The Adventures of Huckleberry Finn|
The Role of Women|
American Literature has always been about men and for men. In this essay, we are going to analyze the women’s role in the book, as inferior and weaker gender. |
"American literature is male. To read the canon of what is currently considered classic American literature is perforce to identify as male; Our literature neither leaves women alone nor allows them to participate." Judith Fetterley (Walker, 171) The Adventures of Huckleberry Finn is a novel about boys and for boys. As the name says, there are “adventures”, boys like adventures, not ladies. The role of the women in the American literature has been always victim of sexism and discrimination. There are always men who play the principal role. We can see that in Ulysses, by James Joice (1922); Moby Dick by Herman Melville (1815) or The Great Gatsby by F. Scott Fitzgerald (1925). In the previous work of Mark Twain, The Adventures of Tom Sawyer (1876), there are a clear division between men and women too. The main women in Huck's life all fulfill the same basic role, trying to "civilize" Huck - all without success.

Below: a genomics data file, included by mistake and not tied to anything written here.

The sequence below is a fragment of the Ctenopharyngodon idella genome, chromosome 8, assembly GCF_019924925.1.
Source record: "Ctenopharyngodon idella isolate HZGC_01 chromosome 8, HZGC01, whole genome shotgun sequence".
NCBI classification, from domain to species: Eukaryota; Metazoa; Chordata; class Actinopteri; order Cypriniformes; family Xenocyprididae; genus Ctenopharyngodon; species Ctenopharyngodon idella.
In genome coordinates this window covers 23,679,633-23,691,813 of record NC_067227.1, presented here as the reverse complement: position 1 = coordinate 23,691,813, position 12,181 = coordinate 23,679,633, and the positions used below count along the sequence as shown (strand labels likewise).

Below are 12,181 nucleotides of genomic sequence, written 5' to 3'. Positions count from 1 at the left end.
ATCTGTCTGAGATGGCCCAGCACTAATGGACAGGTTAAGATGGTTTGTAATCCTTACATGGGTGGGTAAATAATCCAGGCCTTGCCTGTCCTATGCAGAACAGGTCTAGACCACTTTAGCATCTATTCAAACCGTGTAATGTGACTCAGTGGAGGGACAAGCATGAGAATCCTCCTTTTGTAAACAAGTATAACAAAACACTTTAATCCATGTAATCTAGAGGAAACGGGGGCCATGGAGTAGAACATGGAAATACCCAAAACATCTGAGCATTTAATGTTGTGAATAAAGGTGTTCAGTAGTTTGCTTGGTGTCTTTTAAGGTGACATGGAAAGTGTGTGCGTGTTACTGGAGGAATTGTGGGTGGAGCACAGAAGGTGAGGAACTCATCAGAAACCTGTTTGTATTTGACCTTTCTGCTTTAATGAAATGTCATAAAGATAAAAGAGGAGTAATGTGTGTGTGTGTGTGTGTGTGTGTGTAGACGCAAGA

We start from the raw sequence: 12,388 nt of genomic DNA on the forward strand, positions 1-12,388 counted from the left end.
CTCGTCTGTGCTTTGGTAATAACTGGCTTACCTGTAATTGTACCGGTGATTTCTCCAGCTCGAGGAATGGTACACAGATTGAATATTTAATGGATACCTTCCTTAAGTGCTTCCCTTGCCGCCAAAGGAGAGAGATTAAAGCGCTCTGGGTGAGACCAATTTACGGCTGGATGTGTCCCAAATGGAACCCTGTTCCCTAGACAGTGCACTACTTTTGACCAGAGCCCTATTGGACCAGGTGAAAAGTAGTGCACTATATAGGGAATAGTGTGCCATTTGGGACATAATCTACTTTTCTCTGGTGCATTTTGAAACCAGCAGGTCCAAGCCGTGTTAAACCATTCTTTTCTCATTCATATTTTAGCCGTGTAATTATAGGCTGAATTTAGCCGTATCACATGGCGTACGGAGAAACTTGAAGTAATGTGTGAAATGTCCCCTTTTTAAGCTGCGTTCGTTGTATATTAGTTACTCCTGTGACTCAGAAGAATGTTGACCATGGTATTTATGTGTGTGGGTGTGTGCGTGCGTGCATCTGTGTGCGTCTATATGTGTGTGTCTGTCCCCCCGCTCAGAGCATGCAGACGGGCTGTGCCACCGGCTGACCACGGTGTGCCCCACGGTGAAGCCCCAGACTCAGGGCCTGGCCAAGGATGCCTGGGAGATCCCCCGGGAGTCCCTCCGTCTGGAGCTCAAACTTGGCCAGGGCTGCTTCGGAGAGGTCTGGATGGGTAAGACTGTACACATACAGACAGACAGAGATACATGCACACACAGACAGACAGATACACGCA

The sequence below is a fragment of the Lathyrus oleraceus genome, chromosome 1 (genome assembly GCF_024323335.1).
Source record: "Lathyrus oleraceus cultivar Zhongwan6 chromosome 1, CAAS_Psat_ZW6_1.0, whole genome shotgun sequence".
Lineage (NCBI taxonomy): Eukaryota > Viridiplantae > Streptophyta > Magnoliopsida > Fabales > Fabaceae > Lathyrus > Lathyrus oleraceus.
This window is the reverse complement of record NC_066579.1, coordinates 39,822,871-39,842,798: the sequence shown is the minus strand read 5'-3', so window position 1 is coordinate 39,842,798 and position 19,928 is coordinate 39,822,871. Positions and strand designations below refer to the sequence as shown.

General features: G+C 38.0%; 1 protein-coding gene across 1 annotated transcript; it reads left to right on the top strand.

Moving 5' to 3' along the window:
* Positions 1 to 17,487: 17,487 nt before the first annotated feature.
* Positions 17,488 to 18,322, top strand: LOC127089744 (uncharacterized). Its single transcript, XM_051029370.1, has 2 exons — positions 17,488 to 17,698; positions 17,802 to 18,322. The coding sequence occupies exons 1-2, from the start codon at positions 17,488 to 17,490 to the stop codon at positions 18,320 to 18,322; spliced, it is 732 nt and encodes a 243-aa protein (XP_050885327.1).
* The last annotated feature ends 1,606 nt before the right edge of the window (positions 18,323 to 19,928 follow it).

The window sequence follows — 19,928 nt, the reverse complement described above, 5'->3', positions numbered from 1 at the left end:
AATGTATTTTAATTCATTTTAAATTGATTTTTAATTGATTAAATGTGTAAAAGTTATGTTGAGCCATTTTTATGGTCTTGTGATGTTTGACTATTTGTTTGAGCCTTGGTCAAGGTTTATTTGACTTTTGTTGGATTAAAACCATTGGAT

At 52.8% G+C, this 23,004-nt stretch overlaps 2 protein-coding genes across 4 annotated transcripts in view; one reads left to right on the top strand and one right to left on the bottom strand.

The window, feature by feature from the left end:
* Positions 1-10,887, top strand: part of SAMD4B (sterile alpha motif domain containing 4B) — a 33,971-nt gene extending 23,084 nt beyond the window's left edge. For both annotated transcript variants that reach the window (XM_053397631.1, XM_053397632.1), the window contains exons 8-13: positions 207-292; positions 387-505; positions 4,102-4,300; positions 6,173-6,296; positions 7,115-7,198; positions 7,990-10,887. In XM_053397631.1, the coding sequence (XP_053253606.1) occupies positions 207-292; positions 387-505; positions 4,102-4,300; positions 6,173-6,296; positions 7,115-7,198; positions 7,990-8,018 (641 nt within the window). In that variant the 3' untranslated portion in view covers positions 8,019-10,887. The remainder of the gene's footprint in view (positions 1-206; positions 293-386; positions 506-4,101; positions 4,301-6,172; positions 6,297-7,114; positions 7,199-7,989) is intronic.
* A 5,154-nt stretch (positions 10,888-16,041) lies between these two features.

This sexual discrimination is based on being the physically weaker gender and thus leading to society's negative view of women. In chapter XI, Huck tried to seems a girl and enter to a little shanty to talk to a forty years old woman to get some information about what was happening in St. Petersburg in his absence. The lady discovered that he was a boy for different reasons. The most important thing is what she said to him: “when you set out to thread a needle don’t hold the thread still and fetch the needle up to it; hold the needle still and poke the thread at it; that’s the way a woman most always does, but a man always does t’other way. And when you throw at a rat or anything, hitch yourself up a tiptoe and fetch your hand up over your head as awkward as you can, and miss your rat about six or...